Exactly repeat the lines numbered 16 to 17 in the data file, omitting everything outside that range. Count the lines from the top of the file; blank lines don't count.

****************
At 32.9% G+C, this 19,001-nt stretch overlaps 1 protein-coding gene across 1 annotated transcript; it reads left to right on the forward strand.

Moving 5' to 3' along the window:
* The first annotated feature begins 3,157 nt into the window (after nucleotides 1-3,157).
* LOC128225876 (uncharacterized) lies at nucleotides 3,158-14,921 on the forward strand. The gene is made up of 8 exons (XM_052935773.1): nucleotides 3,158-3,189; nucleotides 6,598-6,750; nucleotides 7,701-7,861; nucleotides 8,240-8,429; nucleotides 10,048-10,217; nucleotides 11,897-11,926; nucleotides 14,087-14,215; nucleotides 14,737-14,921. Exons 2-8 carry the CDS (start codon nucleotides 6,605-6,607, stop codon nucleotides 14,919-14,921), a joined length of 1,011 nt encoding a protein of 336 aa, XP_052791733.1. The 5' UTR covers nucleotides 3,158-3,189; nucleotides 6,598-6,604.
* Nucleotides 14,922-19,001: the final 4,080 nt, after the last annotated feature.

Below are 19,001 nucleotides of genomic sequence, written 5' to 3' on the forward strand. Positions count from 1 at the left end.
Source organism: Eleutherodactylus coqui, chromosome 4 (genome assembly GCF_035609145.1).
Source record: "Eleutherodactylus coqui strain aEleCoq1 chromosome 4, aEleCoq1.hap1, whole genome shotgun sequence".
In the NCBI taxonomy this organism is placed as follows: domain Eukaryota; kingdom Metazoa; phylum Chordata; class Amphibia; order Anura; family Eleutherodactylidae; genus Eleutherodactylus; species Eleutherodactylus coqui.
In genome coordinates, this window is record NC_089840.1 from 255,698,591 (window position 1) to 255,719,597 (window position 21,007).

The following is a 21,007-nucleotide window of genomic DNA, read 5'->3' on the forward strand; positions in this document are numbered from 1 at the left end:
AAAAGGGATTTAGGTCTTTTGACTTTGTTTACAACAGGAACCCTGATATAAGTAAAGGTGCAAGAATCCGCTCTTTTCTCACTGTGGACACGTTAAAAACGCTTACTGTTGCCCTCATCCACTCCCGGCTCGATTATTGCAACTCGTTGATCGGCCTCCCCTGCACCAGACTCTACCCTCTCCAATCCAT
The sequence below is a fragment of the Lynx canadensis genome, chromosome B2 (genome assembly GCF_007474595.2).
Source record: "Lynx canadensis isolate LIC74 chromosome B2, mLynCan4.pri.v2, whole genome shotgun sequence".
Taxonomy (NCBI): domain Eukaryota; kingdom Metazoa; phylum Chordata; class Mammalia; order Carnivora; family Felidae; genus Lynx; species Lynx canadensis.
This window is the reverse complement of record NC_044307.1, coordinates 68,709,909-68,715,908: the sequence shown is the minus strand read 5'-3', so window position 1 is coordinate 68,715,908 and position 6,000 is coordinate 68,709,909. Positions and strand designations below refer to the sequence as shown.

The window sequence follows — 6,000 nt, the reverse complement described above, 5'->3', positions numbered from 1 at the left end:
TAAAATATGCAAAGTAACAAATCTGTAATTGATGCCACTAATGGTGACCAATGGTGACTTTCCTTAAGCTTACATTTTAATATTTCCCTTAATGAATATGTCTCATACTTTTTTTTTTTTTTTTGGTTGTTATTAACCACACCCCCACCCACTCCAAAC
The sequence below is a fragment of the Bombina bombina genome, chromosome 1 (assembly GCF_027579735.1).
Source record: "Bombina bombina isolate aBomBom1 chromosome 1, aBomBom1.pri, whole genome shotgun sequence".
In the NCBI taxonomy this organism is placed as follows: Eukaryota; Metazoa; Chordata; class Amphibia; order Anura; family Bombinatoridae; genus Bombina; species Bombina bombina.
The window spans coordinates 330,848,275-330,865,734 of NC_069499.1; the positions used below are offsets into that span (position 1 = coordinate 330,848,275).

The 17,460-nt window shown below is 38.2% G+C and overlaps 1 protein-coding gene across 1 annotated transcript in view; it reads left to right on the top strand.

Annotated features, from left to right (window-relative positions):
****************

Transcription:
This window is the reverse complement of record NC_044307.1, coordinates 68,709,909-68,715,908: the sequence shown is the minus strand read 5'-3', so window position 1 is coordinate 68,715,908 and position 6,000 is coordinate 68,709,909. Positions and strand designations below refer to the sequence as shown.

The window sequence follows — 6,000 nt, the reverse complement described above, 5'->3', positions numbered from 1 at the left end: